The letter was intercepted at the White House's off-site mail facility.
The Secret Service announced Wednesday that a letter addressed to President Obama containing a "suspicious substance" was intercepted at the White House's off-site mail facility. The FBI says a preliminary test indicates poisonous ricin, which is derived from castor beans, was in the letter sent to Obama, the Associated Press reports.
The letter arrived on Tuesday, the same day as another letter sent to Sen. Roger Wicker (R-Mississippi) believed to also contain ricin, which was also intercepted. Since the 2001 anthrax scares, all mail sent to Congress is screened at an off-site facility. It is believed that the same person sent both letters.
"Monday's attack in Boston reminded us that terrorism can still strike anywhere at any time," Senate Minority Leader Mitch McConnell said Wednesday. "And as yesterday's news of an attempt to send ricin to the Capitol reminds us, it is as important as ever to take the steps necessary to protect Americans from those who would do us harm."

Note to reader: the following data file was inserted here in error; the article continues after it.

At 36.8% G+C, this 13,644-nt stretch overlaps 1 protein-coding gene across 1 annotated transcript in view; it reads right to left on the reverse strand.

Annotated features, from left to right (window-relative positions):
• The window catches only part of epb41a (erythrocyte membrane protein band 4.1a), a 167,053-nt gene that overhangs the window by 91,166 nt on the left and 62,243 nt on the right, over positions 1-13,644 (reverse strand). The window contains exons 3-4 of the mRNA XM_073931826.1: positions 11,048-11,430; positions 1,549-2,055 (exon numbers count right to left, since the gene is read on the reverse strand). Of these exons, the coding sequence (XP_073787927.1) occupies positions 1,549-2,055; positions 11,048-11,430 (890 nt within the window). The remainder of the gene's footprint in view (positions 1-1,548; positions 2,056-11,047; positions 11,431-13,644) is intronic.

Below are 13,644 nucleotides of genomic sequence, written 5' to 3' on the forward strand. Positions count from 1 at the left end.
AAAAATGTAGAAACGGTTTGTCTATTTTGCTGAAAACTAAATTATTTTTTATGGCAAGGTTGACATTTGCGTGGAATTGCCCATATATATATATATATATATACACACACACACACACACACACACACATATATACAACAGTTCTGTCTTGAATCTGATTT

Parts of two Senate buildings were temporarily closed as U.S. Capitol police investigated a "suspicious" package received at the office of Sen. Richard Shelby (R-Alabama) and suspicious envelopes being delivered to Senate offices. In addition, Michigan Sen. Carl Levin says a suspicious package was sent to his district office in Saginaw.
"The investigation into these letters remains ongoing, and more letters may still be received. There is no indication of a connection to the attack in Boston," the FBI said in a statement.
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(Photo: REUTERS/Larry Downing)